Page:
The bass guitar’s neck is made of sturdy wood, such as maple, and is covered by the fretboard or fingerboard. The 4-string bass guitar’s neck is smaller than the 5-string bass, so you can easily wrap your fingers around it.
The fretboard or fingerboard is placed on the surface of the guitar’s long neck to indicate the frets and fret marks for easy identification. It’s usually made of smooth ebony or durable rosewood. The fretboard can be flat, conical, slightly cylindrical, or rounded to facilitate easy plucking.
Some bass guitars are fretless, and this could be a disadvantage to beginner players, as many learners generally rely on visual marks in remembering where to play their notes. This is because the strings run over the board, from the bridge to the nut.
The nut controls the spaces between the strings and is found at the end of the fretboard. The bridge is found on the lower part of the guitar’s body supporting the strings in a slightly elevated position. This would allow the amplifier to capture the vibrations of the strings, and transfer them to the soundboard.
Pickups and Amplifications
The pickups’ function is to ‘pickup’ the vibrations of the strings and send them for conversion to sound and amplification to the bridge and the preamp. The preamp is normally a 2-band type.
Recommended 4-String Bass Guitars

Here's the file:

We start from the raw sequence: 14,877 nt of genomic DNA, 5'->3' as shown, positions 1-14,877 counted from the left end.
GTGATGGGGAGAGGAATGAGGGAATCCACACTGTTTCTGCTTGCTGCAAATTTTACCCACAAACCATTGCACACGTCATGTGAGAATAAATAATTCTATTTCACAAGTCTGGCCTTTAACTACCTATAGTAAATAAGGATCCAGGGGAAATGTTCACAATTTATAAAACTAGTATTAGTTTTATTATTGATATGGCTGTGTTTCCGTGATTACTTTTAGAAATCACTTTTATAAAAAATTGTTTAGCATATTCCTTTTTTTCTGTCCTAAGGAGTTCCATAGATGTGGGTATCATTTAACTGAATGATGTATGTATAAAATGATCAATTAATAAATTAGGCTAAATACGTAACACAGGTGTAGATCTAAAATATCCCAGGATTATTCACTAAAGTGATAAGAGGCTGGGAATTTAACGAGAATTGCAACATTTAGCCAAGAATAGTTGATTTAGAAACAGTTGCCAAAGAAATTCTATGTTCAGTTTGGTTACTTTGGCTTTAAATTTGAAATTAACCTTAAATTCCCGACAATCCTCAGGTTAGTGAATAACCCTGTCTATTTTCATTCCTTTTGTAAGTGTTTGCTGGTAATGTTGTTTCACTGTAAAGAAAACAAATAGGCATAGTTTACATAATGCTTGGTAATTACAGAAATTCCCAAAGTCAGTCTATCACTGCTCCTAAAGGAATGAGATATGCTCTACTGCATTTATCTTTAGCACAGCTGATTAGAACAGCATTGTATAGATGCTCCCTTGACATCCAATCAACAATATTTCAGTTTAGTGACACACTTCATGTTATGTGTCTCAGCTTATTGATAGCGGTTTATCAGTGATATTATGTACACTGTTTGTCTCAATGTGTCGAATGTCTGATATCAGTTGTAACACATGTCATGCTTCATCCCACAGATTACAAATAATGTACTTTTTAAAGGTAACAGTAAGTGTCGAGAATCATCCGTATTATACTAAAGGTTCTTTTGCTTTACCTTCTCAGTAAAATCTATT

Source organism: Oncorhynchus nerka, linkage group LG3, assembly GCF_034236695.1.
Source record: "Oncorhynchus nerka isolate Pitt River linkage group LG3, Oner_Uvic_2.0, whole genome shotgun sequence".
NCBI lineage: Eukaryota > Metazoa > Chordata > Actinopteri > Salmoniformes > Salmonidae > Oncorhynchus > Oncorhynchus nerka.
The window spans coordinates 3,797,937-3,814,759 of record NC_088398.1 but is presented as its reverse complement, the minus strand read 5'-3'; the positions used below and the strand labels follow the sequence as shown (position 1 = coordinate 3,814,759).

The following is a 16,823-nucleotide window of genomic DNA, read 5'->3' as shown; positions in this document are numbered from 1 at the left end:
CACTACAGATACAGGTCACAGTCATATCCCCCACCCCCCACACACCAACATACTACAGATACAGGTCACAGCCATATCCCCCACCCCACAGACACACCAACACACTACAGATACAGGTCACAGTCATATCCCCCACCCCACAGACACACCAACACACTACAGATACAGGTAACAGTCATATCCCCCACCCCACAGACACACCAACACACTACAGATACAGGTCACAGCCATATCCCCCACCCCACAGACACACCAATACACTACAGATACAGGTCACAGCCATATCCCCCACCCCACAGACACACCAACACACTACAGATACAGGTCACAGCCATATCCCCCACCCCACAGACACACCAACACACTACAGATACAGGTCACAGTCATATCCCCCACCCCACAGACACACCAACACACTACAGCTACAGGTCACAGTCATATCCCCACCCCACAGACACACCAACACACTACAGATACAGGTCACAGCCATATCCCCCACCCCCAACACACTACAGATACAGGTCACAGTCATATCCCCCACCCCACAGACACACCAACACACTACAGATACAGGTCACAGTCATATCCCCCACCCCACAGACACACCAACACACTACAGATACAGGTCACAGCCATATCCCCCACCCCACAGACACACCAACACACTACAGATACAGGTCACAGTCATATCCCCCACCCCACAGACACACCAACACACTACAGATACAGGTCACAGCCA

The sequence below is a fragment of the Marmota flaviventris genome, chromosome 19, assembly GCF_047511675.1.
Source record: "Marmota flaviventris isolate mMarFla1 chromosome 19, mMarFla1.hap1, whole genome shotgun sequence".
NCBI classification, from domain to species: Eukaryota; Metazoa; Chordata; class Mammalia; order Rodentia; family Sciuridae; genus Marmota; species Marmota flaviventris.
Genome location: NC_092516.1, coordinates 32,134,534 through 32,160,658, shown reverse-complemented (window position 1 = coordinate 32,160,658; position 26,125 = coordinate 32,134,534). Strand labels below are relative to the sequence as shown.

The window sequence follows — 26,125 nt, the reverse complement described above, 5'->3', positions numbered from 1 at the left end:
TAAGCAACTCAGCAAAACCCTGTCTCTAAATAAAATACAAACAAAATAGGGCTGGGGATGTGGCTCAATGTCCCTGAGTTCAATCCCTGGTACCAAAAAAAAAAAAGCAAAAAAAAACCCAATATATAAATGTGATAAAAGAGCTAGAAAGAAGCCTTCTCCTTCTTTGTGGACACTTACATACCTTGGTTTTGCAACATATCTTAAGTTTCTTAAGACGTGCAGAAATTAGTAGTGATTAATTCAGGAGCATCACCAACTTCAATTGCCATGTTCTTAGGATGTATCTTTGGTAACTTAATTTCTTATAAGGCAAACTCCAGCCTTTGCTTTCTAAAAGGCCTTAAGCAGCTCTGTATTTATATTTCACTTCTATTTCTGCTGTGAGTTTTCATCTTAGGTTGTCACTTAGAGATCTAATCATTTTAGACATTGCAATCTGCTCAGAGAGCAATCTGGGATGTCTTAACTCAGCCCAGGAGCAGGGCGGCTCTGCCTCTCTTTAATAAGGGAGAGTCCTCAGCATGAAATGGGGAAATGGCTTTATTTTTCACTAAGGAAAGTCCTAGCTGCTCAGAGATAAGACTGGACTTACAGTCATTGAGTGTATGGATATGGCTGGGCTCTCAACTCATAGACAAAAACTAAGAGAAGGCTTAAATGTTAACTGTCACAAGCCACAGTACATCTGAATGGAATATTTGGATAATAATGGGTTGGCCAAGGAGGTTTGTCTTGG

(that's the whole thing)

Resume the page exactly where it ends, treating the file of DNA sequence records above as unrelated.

1. Yamaha TRBX Series Bass Guitar
The Yamaha TRBX Series Bass Guitar is a beautifully designed 4-string bass guitar with a vintage-style bridge and a durable basswood body that is attached to a slender maple neck.
It features die-cast tuners and reliable circuit controls. These are the 2-band equalizer, the master control, and balance control. Its pickup configuration is of the split single-coil type that performs its function reliably.
2. Sterling by Music Man StingRay Ray4 Bass Guitar
The classic Sterling by Music Man StingRay Ray4 Bass Guitar has a long-lasting fretboard with a basswood body and a slender maple neck. Its two-band preamp includes the bass, volume, and treble controls.
Its bucking pickups reduce low noise interference, making it an outstanding 4-string bass guitar. With its solid and reliable hardware and classy exterior, the bass guitar is well-recommended in the music industry.
The 5-String Bass Guitar and Its Features
The 5-string bass guitar was created in the 1960s as musical instrument inventors found new ways to enrich the bass sound for outstanding performances. The operating features of the 5-string are similar to that of the 4-string – only it has an additional string. This additional string has to be accommodated by the guitar’s larger neck. You can refer to the differences in the previous table.
The body of the 5-string bass guitar is also made of durable wood, such as mahogany, ash, or alder. It’s similar to that of the 4-string bass guitar.